Opioid use has not decreased as concerns increase, poll

Opioid use has not decreased as concerns increase, poll

More Americans use and abuse prescription opioids despite increased awareness related to the dangers of the medical and nonmedical use of prescription opioids, according to the Truven Health Analytics PULSE Healthcare Survey-NPR Health Poll.

The January 2017 poll found a steady upward trend in the number of Americans prescribed opioid painkillers such as morphine, OxyContin, Percocet, or Vicodin since 2011 — from 49.7 percent in 2011, 54.1 percent in 2014, to 57.1 percent in 2016.

The poll found that there was an overall decrease in concern among those with a prescription for opioids between 2011 and 2016, while there was a substantial increase in worry among those who had not been prescribed an opioid medication between 2011 and 2014.

Respondents were primarily concerned with developing an addiction and experiencing negative side effects followed by fear of the long-term impacts, the potential for drug abuse, and effectiveness of the drug.

Guidelines and standards, such as the Prevention Guideline for Prescribing Opioids for Chronic Pain developed by the Centers for Disease Control and Prevention, urge opioids to only be used to treat patients with chronic pain due to active cancer treatment, palliative care, and end-of-life care. The poll, however, identified that 73.7 percent of Americans were prescribed opioid painkillers for temporary acute pain, in 2016. Only 18.9 percent of Americans were prescribed opioid painkillers for chronic pain, 5.5 percent for other conditions, and 2 percent for cancer.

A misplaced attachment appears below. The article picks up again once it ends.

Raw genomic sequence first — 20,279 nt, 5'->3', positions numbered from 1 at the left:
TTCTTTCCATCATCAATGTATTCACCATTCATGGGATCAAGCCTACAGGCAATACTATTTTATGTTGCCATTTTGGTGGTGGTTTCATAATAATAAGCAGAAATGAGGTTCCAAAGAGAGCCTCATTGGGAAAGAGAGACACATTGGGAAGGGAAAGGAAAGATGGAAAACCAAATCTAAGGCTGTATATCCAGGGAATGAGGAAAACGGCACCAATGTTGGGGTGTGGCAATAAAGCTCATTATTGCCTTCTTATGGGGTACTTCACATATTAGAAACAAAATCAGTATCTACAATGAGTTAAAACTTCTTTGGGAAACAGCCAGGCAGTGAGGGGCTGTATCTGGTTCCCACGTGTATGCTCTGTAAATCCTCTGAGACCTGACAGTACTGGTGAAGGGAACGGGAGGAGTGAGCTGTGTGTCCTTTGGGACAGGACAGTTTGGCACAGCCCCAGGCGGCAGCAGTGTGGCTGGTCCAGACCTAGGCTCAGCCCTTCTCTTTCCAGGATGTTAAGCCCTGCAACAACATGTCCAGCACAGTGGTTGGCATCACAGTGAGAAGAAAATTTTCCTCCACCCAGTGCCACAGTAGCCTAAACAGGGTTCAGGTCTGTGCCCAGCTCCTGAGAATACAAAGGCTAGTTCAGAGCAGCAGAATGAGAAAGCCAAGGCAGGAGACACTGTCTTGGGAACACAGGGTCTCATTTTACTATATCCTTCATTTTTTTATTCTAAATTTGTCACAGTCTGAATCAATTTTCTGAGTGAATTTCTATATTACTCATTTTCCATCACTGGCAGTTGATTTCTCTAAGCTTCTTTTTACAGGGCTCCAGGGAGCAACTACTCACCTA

The goal of acute and chronic pain treatment is to maximize functional level while providing pain relief with the minimum effective dose. The development of more effective pain management can help improve the quality of life, positively affect medical outcomes, and reduce health-care costs, overall harm, and death associated with substance use, abuse and dependency.

Ineffective prescribing practices, therapy, follow-up care, and resources have many negative consequences. Over 2.5 million Americans suffered from an opioid-related substance use disorder in 2014, resulting in more than 28,000 — approximately 70 percent — overdose deaths in the U.S. By 2014, overdoses were… (continue reading)